"Where Do the Children Play? grew out of Elizabeth Goodenough’s work on “secret spaces of childhood” at the University of Michigan. The film was written and directed by Christopher Cook and produced by Michigan Television. “Children need free time every day to discover their own abilities, desires, and limitations,” says Goodenough, who also edited the film’s accompanying study guide. “Open-ended exploration and play in woods, fields, vacant lots, or other semi-wild spaces enhances curiosity and confidence throughout life.” A marked decline in children’s spontaneous and creative play is a key factor in their increasing mental health problems, according to a recent statement from an international group of educators and children’s advocates. They called for “a wide-ranging and informed public dialogue about the intrinsic nature and value of play in children’s healthy development.” Their letter echoed a recent warning from the American Academy of Pediatrics (AAP): children have far too little time for unstructured play, which leads to increased stress in their lives. Causes of the demise of play cited by the group include parental fears of “stranger danger” and the explosion of electronic entertainment—to the point of addiction for some—in the lives of today’s children. These and other issues are explored in the film. The lead author of the AAP report, Dr. Kenneth Ginsburg of the Children’s Hospital of Philadelphia, appears in the documentary, along with Richard Louv, author of Last Child in the Woods, British “playworker” Penny Wilson, and other experts in child development, psychology, and urban planning."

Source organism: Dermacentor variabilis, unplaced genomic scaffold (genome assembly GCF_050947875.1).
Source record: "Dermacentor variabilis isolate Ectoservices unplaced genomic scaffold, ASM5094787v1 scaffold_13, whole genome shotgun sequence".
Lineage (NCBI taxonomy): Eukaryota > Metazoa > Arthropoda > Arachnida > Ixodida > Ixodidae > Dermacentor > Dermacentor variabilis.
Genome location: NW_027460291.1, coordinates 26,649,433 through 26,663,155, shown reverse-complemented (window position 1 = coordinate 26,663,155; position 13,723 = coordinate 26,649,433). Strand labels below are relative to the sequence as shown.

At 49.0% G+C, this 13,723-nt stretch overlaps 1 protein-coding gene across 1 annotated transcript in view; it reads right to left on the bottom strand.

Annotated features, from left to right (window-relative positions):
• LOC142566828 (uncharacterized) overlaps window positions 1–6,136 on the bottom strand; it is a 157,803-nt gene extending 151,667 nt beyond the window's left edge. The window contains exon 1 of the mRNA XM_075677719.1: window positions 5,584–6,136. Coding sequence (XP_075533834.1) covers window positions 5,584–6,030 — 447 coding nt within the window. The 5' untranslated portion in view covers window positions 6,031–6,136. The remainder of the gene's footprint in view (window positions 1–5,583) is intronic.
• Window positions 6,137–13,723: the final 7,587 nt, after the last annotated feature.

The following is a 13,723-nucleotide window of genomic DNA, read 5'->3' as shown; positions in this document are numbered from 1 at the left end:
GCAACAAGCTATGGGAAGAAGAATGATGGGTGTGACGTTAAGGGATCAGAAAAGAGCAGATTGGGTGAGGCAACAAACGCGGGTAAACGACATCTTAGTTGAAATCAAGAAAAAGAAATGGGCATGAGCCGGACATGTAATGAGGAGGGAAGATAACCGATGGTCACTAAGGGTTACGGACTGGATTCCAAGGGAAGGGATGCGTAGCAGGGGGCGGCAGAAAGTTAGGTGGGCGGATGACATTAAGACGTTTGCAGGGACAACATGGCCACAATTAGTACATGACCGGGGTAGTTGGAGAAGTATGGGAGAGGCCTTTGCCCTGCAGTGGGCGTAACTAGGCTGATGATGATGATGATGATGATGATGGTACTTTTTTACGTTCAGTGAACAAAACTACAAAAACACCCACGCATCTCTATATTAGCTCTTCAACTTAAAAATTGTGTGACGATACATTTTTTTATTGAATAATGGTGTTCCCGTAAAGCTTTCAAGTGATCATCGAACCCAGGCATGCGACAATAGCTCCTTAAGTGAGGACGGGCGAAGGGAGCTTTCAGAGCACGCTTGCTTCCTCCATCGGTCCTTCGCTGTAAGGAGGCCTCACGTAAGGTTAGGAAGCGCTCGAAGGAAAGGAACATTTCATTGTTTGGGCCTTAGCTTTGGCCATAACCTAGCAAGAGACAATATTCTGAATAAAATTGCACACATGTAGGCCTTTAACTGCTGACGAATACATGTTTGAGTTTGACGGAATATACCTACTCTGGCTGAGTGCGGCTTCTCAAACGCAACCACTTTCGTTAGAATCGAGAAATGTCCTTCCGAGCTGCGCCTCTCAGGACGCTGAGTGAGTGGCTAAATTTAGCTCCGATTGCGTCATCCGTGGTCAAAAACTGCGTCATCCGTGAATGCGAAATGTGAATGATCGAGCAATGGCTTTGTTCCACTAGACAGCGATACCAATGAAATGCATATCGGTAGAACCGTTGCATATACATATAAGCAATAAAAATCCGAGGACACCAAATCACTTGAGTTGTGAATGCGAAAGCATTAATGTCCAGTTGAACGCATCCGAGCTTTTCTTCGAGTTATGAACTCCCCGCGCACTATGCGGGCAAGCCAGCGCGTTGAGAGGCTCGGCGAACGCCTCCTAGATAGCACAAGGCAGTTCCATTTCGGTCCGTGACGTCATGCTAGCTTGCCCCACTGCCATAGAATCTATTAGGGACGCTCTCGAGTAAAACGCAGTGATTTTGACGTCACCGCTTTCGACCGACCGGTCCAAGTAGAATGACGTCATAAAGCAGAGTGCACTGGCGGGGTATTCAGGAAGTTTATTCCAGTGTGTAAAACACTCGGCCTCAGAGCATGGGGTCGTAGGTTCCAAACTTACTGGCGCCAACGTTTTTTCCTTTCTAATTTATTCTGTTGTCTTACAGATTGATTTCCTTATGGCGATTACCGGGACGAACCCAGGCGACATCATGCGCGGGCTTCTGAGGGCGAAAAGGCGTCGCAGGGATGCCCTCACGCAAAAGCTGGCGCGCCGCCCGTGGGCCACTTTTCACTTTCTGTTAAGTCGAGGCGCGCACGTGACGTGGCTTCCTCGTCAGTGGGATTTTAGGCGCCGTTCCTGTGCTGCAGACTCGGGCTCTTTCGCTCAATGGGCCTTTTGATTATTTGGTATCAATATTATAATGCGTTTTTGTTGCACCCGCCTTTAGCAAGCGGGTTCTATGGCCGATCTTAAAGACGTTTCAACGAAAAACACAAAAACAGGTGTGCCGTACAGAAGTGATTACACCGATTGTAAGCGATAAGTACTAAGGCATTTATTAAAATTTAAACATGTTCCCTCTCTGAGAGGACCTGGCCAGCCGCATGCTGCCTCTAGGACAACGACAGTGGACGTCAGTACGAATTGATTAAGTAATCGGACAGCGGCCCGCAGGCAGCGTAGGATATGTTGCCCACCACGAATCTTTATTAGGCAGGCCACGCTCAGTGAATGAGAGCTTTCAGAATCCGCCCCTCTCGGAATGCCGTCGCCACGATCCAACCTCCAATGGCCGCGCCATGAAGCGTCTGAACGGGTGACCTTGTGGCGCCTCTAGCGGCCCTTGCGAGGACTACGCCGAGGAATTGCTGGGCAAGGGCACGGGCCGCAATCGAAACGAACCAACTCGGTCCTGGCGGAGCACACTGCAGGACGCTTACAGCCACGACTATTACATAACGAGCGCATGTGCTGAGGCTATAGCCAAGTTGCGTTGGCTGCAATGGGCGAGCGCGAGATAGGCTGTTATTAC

***First viewing is scheduled for this coming Sunday. It should be a wonderful web of words and information...and I anticipate it provoking great thought and conversation!***
And a few places you can visit for more info:


Vonda said...

Love the pictures!! When I was a child...there was so much freedom to roam and explore!

Nonnie said...

looks like you all had a wonderful spacious time to simply be.

i read your email, sass...and i would love to see this.

i agree with what is being said. when i was growing up, i can remember being gone from early morning to supper time....just playing, and i think you girls, for the most part, had time to roam, explore and play...but now there is so much fear and playtime has become electronic! all the media players, MP3 players, iPods...i see kids together not even conversing, each obsorbed in his/her own toy.....i remember a quote you shared from Richard Louv's book "Last Child in the Woods- Saving our Children from Nature-Deficit Disorder".

"One little boy said the reason he preferred playing indoors was that's where all the electrical outlets are."

so sad....thanks for the info on this....and i hope you continue to give your children space and freedom to roam, explore, experience and to just be.
you've certainly begun the journey with them amazingly....

Sara said...

Love, love, love the pictures, the one of the birds flying and your big man on the ground is just fantastic.

And I can't echo enough the need to get out and play and explore and have kids use their own imaginations...

latisha said...